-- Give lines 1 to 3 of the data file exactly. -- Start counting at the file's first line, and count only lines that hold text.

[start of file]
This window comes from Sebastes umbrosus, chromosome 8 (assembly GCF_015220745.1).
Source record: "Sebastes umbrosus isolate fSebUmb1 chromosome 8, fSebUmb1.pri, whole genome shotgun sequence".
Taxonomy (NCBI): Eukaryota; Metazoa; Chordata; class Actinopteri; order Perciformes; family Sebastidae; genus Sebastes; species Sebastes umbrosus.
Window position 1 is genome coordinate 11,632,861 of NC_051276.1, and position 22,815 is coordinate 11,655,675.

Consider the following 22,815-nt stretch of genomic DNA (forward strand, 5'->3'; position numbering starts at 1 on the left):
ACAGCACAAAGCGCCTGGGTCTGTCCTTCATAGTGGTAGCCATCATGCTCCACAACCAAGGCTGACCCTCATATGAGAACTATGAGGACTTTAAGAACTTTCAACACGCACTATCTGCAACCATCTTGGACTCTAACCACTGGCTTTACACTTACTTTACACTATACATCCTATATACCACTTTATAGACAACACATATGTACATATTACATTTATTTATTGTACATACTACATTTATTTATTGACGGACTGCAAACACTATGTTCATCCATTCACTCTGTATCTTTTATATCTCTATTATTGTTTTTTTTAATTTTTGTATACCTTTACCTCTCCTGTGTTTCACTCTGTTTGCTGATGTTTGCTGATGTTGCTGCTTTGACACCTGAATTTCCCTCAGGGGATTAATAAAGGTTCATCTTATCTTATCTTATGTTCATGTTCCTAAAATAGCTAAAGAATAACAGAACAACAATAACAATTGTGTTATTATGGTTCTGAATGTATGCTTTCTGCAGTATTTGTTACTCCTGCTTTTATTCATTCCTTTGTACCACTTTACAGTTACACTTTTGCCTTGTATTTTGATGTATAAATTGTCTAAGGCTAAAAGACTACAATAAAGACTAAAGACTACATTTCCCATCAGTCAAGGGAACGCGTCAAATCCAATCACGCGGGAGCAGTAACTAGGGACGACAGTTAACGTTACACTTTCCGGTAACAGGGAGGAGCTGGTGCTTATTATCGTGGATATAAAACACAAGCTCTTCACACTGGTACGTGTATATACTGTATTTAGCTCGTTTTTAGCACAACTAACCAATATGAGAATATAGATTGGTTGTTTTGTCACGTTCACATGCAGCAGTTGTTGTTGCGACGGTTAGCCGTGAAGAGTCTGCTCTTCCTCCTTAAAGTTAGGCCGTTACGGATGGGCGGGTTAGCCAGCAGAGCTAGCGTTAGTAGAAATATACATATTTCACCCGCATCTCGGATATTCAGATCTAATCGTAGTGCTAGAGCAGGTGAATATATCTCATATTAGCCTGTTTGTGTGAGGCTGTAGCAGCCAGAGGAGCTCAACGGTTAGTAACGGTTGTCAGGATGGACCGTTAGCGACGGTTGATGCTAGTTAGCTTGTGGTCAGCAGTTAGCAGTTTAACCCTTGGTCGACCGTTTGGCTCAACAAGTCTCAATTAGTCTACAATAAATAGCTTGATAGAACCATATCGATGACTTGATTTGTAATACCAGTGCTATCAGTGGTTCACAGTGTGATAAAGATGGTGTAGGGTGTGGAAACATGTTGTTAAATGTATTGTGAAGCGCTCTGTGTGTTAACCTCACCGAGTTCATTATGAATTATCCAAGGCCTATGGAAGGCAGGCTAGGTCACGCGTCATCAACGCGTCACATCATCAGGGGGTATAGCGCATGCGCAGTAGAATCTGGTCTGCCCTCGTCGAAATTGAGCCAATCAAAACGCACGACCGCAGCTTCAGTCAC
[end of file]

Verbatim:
This window comes from Sebastes umbrosus, chromosome 8 (assembly GCF_015220745.1).
Source record: "Sebastes umbrosus isolate fSebUmb1 chromosome 8, fSebUmb1.pri, whole genome shotgun sequence".
Taxonomy (NCBI): Eukaryota; Metazoa; Chordata; class Actinopteri; order Perciformes; family Sebastidae; genus Sebastes; species Sebastes umbrosus.